Why Happily Ever After Isn’t Always “Prince Charming”
Today on the blog I have Andi Adams, author of The Girl in the Glass Box! This is an awesome YA novel that re-imagines the Snow White fairy tale with a fresh perspective. Part of that change is moving away from the traditionally-defined Happily Ever After. Now, in romance, we have a fairly rigid definition of HEA/HFN, and it has to be based on romance (no matter who the partners are or how many). But that’s not the only way to be happy, and Andi talks about other paths you might take, both in writing and in life!
When I was writing this book and constructing the plot from start to finish, I spent a lot of time dissecting what makes a fairy tale a fairy tale. Basically, we all know that it boils down to the heroine always finding her happily-ever-after (HEA), most often in the shape of a brawny lad who whisks her away to a far away castle to be a housewife or arm candy or something like that. Now this works for a lot of stories and certainly has its place in genre fiction, but I spent a good deal of time considering this convention in the scope of my own story and how it should/shouldn’t function in the plot.
I know, as I was growing up, I envisioned that my happiness too would come in the form of a Prince Charming. But why should our happiness be derived only by the presence of someone else in our lives? Don’t get me wrong, companionship and friendship and marriage are all wonderful things that can add such joy to a person’s life. We see it play out in romantic fiction and film as a fulfilling, though sometimes trying, characteristic of a well-rounded life. But why are we being taught at such a young age that this happiness is dependent on another person? You see the difference? It shouldn’t depend on anyone but ourselves and that is one of the core themes I wanted to emphasize through this novel. And I think good romance addresses this idea as well. The most gratifying romance stories is how the individual hero and heroine are improved by the presence of the other, but not necessarily made by the presence of the other. That distinction is paramount when considering complete character arcs and thoroughly-formed characters.
Both Agrippine (the Queen) and Genevieve (Snow White) are both greatly influenced by others, and the presence of others in their lives is essential, but their happily-ever-afters, though non-conventional, are of their own making. To me, it is important to demonstrate that we have that power and that choice regardless of who may or may not come into our lives. At the end of the day, a happily-ever-after is yours to create. And if you think about it, that’s pretty darn empowering. That means that no one can rob you of it. No one can diminish it. No one can stand in your way of attaining it. (How ’bout them apples!?)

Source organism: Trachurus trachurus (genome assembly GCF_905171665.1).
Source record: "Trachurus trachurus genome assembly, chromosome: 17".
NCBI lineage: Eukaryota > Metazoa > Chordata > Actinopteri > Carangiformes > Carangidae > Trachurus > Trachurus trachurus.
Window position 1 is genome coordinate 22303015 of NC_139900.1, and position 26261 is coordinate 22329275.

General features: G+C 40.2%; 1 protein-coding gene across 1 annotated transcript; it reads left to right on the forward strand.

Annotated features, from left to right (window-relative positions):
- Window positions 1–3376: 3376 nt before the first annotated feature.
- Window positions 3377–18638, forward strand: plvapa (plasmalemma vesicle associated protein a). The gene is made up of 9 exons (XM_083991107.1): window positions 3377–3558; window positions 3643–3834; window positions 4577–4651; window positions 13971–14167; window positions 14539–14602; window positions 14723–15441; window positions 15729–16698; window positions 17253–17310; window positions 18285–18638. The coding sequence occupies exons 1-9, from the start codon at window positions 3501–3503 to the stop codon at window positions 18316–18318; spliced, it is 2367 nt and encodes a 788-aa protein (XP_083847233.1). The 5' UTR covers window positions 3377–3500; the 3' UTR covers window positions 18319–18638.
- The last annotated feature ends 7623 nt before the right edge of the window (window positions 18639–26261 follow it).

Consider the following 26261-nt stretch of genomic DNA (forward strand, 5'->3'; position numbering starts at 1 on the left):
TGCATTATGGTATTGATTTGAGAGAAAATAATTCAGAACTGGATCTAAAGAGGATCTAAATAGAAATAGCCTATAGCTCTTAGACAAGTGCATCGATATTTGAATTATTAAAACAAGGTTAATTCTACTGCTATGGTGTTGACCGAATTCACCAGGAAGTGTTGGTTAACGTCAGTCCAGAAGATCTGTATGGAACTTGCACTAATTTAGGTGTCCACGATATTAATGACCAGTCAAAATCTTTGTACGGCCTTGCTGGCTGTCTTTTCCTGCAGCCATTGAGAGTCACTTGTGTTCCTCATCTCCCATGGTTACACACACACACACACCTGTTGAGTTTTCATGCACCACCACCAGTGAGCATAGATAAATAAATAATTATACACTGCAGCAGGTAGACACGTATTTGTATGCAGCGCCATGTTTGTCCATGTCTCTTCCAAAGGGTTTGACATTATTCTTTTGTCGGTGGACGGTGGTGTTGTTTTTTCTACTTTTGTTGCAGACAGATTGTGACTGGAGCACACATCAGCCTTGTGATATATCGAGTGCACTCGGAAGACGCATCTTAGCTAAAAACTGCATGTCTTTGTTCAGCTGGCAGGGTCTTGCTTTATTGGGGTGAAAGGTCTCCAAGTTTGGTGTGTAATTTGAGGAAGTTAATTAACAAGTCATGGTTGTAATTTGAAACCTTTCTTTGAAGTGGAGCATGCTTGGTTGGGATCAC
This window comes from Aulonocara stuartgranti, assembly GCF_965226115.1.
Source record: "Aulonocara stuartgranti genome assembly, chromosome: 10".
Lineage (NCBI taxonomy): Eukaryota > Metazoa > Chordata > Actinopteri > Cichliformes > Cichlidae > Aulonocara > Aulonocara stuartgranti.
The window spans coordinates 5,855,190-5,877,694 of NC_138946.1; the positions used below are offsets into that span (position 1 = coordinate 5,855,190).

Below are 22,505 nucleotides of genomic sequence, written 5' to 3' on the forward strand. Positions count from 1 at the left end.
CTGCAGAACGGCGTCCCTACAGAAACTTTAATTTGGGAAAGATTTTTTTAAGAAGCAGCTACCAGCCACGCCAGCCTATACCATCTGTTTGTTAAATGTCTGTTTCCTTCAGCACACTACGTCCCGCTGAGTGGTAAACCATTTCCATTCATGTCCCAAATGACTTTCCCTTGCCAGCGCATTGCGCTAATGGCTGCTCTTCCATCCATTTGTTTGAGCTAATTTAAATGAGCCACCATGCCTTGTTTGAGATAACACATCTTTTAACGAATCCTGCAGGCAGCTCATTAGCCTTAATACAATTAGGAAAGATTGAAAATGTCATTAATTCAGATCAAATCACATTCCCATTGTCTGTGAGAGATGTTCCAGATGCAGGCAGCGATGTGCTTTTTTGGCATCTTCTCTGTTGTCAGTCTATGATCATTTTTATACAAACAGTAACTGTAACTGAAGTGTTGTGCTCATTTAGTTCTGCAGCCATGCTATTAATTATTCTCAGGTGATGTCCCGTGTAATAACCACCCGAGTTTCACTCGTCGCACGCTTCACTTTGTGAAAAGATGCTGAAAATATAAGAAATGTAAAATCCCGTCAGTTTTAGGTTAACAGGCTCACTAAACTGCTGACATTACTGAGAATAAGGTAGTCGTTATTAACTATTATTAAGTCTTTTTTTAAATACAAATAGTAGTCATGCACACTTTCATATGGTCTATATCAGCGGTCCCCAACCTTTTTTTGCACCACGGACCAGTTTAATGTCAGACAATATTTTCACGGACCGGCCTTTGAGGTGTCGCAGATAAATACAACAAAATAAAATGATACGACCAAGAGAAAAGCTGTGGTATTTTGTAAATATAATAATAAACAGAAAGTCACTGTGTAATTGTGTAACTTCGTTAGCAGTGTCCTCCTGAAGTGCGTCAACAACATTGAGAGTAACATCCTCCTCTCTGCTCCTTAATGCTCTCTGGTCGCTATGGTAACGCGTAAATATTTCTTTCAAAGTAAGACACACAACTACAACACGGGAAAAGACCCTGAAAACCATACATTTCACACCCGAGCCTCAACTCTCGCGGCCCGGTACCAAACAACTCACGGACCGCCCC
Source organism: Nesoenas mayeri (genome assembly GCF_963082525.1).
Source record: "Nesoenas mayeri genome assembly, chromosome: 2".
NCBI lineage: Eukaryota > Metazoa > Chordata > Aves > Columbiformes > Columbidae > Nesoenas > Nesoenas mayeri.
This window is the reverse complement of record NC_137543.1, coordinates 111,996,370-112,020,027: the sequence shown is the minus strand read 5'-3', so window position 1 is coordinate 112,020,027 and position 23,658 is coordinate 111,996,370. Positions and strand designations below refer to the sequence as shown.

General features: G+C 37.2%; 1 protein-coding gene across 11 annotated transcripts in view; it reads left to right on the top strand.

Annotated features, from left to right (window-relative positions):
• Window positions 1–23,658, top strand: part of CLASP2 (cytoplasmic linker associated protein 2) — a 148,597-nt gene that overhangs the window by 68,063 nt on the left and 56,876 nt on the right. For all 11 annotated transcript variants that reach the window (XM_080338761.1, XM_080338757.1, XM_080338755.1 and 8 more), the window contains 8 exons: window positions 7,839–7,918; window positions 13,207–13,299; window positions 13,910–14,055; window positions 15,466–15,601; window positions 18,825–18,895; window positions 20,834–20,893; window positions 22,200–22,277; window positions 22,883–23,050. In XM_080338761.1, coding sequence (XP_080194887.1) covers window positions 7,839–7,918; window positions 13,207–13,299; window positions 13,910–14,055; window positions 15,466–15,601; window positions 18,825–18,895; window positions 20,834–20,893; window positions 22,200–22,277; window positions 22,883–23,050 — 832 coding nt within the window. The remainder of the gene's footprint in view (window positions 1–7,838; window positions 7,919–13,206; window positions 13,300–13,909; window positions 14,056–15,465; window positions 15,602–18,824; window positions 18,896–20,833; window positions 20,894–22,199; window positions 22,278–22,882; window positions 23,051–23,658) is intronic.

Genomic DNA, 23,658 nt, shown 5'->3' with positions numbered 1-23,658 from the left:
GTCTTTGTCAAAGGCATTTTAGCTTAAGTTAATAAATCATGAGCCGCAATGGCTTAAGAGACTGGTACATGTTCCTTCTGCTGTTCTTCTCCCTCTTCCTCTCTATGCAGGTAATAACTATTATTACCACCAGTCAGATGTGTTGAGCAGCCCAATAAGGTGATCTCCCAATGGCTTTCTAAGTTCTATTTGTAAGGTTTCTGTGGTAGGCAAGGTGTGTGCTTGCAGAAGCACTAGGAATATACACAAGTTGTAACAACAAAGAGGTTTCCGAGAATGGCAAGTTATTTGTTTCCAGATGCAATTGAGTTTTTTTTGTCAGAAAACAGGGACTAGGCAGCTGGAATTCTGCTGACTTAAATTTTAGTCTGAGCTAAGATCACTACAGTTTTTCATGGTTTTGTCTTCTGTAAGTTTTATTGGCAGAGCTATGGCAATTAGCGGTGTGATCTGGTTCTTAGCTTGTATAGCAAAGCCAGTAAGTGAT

And most importantly, I believe that happily-ever-after is a relative term and is all a matter of perspective. For many, the traditional idea of marriage and raising a family is the realization of achieving an HEA. But for many others, it’s not. Maybe success in a career is someone’s idea of an HEA. Maybe being a positive influence in someone’s life is a person’s ultimate HEA. Maybe being able to travel around the world meeting new people and learning new things is someone’s greatest HEA. Who knows? The possibilities are endless and that’s exactly the point. It doesn’t just boil down to the idea that marriage = perfect life, or that the inclusion of one charming dude is enough to make all problems disappear. That’s simply unrealistic. I just think it’s necessary to articulate that, unlike in the portrayal of most Disney films, we shouldn’t need someone else in order to find our life’s greatest fulfillment. We should have the ambition and drive and self-worth to find it in ourselves.
And if a studly, Chris Hemsworth look-a-like should come to sweep us off our feet, so much the better. But if he doesn’t, I’m pretty sure we’ll be just fine.
Andi Adams writes, teaches, gets excited about performing random acts of kindness, invents words, and talks with strangers, as often as she can. She loves learning about the world, about others, and about herself, and uses that knowledge to write realistic fiction – everything from YA Fantasy to Women’s Lit. She has a passion for travel, for all things Harry Potter (of course!), and for her two dogs, who are also incidentally her biggest fans. The Girl in the Glass Box is Andi’s first novel.